Solevesi Calendar

By and large, Solevon follows a lunisolar calendar, tracking the movement of the sun and the moon on two separate cycles.

There are 28 days to the lunar month, beginning and ending on the full moon. Months are divided into four weeks of seven days. The lunar year has 12 months, while the solar year is close to 13 lunar months. Therefore, the new year (and thus important dates for planting seasons) migrates through the months, every year coming 24 days after it did the year previous. Every 14 years, the cycling of the solar new year coincides with the first day of the lunar year, the occasion marked by a large feast day.

Days of the Week

The common names of the weekdays are derived from mythological names of angels and devils from Ashoumite theology.

  1. Ashaday
  2. Araday
  3. Muraday
  4. Baazday
  5. Pahaday
  6. Moloday
  7. Asaday


Months are formally numbered, though more commonly, they are called after the constellation the moon is located in; constellations are named for characters and monsters in the Valorian Tales.

  1. Prahmun (the Archer)
  2. Dwomun (the Snake Dancer)
  3. Trimmon (the Great Toad)
  4. Kuarmun (the Clown)
  5. Pantum (the Giant)
  6. Zehkmon (the Six-Fingered Hand)
  7. Septamun (the Wheel)
  8. Ogamon (the Goat Tamer)
  9. Nommun (the Kraken)
  10. Dechamun (the Golem)
  11. Alimun (the Harpies)
  12. Dwolimun (the Dragon)


Most Solevesi citizens (humans, halflings, and those humanoids who live in close proximity with them) count years from the writing of the Word of Gormuz, which signaled a shift in Ashoumite theology, encouraging direct worship of Asha and condemnation of Upan instead of a patchwork of rituals and cults to various lesser angelic or fiendish beings. It is now the year 2636.

Long Counts

Two other astrological bodies play into keeping time in Solevon: the planets of Corellon and Moradin. These travel their own courses through the sky and are visible to the naked eye. Corellon aligns with the sun every 47 years, which scholars name a generation.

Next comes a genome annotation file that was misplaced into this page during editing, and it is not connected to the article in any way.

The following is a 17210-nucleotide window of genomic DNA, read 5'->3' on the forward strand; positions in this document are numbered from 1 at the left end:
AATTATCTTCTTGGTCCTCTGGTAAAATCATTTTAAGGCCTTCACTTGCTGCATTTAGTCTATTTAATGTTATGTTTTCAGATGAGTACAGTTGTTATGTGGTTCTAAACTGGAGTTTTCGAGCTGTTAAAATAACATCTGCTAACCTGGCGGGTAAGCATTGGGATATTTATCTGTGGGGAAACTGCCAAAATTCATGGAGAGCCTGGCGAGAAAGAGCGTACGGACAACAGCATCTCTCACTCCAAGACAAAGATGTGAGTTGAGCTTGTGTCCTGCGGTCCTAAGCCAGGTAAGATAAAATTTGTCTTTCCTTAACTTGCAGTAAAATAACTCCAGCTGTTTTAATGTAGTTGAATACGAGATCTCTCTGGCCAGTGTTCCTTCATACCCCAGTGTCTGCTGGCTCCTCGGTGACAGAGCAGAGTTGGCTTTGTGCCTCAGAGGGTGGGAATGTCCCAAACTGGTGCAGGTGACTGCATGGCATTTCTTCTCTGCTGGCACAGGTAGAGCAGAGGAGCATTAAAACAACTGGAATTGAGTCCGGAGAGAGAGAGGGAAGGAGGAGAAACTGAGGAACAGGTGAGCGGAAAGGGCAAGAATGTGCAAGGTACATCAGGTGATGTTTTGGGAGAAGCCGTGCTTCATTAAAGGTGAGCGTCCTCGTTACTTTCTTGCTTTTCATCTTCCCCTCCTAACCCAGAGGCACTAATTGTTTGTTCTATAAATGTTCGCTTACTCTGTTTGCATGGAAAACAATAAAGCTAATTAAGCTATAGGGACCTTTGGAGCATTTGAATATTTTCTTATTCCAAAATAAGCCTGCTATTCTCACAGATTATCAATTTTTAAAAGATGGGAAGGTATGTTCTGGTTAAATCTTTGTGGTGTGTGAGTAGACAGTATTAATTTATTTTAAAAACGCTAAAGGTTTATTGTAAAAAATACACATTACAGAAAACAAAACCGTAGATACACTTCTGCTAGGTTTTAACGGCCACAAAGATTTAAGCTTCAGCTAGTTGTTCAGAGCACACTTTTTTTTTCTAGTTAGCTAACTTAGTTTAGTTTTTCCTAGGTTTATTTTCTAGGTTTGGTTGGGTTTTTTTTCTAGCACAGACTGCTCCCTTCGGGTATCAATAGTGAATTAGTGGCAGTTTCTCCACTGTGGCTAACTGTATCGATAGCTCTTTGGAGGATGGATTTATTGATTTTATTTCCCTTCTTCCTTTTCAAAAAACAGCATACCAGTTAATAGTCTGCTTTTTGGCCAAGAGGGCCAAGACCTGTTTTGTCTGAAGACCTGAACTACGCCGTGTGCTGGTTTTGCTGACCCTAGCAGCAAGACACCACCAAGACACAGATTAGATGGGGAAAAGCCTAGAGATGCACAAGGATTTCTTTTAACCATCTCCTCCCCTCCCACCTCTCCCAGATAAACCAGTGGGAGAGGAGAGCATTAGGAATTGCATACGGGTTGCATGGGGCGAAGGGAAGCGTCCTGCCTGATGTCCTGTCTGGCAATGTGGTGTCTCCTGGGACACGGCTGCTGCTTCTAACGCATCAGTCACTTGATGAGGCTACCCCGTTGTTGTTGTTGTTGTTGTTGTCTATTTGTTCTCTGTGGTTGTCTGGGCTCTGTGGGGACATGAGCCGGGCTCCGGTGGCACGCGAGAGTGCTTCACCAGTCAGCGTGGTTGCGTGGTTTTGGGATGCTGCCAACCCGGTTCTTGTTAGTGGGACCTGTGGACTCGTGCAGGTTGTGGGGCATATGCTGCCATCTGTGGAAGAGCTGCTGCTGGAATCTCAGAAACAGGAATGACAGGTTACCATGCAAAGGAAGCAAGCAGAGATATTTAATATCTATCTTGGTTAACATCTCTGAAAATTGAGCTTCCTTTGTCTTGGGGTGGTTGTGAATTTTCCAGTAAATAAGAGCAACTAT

Elves track time in terms of an age, which is the time between alignments of the solar year, the lunar year and the cycle of Corellon. This occurs once every 658 years (the alignment of the solar year, the cycle of Corellon and the lunar month is half this time, called a half-age to the wood elves). Human and dwarven scholars call this an era or an elf’s age. The name “age” is convenient as it is nearly the usual number of years high elves live before they vanish into to fey realm. Wood elves live three-quarters as long and return to the soil, lasting on the usual three half-ages.

The other celestial body, Moradin, is sacred to the dwarves, as it is named after the mythical first dwarf to tear himself from the living stone. Dwarves do not believe in gods, but Moradin is the closest they have to one. Moradin completes its cycle every 522 days; this cycle aligns with the solar year, the lunar month (dwarves do not recognize or care for a lunar year) and the cycle of Corellon once every 9541 years. This is called a dwarf’s age to humans (simply an age to dwarves, leading to much confusion) and is the basis of the dwarven calendar, who count time by the age since the mythical Moradin tore himself from the stone, adding the the era, year and month when speaking with precision. There are 29 eras for every two dwarf’s ages, so the current year to the dwarves is the Twelfth Age, Sixteenth Era and Fourth year (thus, they reckon their people have existed for 125,024 years).

Solevesi Calendar

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